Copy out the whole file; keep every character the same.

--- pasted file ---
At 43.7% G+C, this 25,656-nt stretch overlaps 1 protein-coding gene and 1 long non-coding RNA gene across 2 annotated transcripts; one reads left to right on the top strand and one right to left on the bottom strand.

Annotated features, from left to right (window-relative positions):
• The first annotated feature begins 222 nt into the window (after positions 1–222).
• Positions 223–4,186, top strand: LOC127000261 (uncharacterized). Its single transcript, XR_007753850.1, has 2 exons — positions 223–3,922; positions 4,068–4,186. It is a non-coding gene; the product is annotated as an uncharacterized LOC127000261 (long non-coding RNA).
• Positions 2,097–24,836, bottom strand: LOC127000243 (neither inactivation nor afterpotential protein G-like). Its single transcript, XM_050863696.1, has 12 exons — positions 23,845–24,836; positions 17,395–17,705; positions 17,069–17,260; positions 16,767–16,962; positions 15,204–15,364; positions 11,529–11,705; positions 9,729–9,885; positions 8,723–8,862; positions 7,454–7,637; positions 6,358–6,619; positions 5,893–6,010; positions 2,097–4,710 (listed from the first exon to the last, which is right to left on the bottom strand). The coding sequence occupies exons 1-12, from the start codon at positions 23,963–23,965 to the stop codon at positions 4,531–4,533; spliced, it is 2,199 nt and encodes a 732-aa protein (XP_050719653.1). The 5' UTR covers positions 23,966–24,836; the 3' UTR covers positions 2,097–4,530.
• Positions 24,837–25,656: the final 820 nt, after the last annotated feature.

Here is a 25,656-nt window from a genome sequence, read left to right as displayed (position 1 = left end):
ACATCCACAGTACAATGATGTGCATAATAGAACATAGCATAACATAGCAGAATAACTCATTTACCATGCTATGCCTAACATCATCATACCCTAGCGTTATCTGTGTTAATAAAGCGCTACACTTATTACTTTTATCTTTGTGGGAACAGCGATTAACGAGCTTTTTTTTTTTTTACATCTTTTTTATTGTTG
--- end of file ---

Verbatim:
At 43.7% G+C, this 25,656-nt stretch overlaps 1 protein-coding gene and 1 long non-coding RNA gene across 2 annotated transcripts; one reads left to right on the top strand and one right to left on the bottom strand.

Annotated features, from left to right (window-relative positions):
• The first annotated feature begins 222 nt into the window (after positions 1–222).
• Positions 223–4,186, top strand: LOC127000261 (uncharacterized). Its single transcript, XR_007753850.1, has 2 exons — positions 223–3,922; positions 4,068–4,186. It is a non-coding gene; the product is annotated as an uncharacterized LOC127000261 (long non-coding RNA).
• Positions 2,097–24,836, bottom strand: LOC127000243 (neither inactivation nor afterpotential protein G-like). Its single transcript, XM_050863696.1, has 12 exons — positions 23,845–24,836; positions 17,395–17,705; positions 17,069–17,260; positions 16,767–16,962; positions 15,204–15,364; positions 11,529–11,705; positions 9,729–9,885; positions 8,723–8,862; positions 7,454–7,637; positions 6,358–6,619; positions 5,893–6,010; positions 2,097–4,710 (listed from the first exon to the last, which is right to left on the bottom strand). The coding sequence occupies exons 1-12, from the start codon at positions 23,963–23,965 to the stop codon at positions 4,531–4,533; spliced, it is 2,199 nt and encodes a 732-aa protein (XP_050719653.1). The 5' UTR covers positions 23,966–24,836; the 3' UTR covers positions 2,097–4,530.
• Positions 24,837–25,656: the final 820 nt, after the last annotated feature.

Here is a 25,656-nt window from a genome sequence, read left to right as displayed (position 1 = left end):
ACATCCACAGTACAATGATGTGCATAATAGAACATAGCATAACATAGCAGAATAACTCATTTACCATGCTATGCCTAACATCATCATACCCTAGCGTTATCTGTGTTAATAAAGCGCTACACTTATTACTTTTATCTTTGTGGGAACAGCGATTAACGAGCTTTTTTTTTTTTTACATCTTTTTTATTGTTG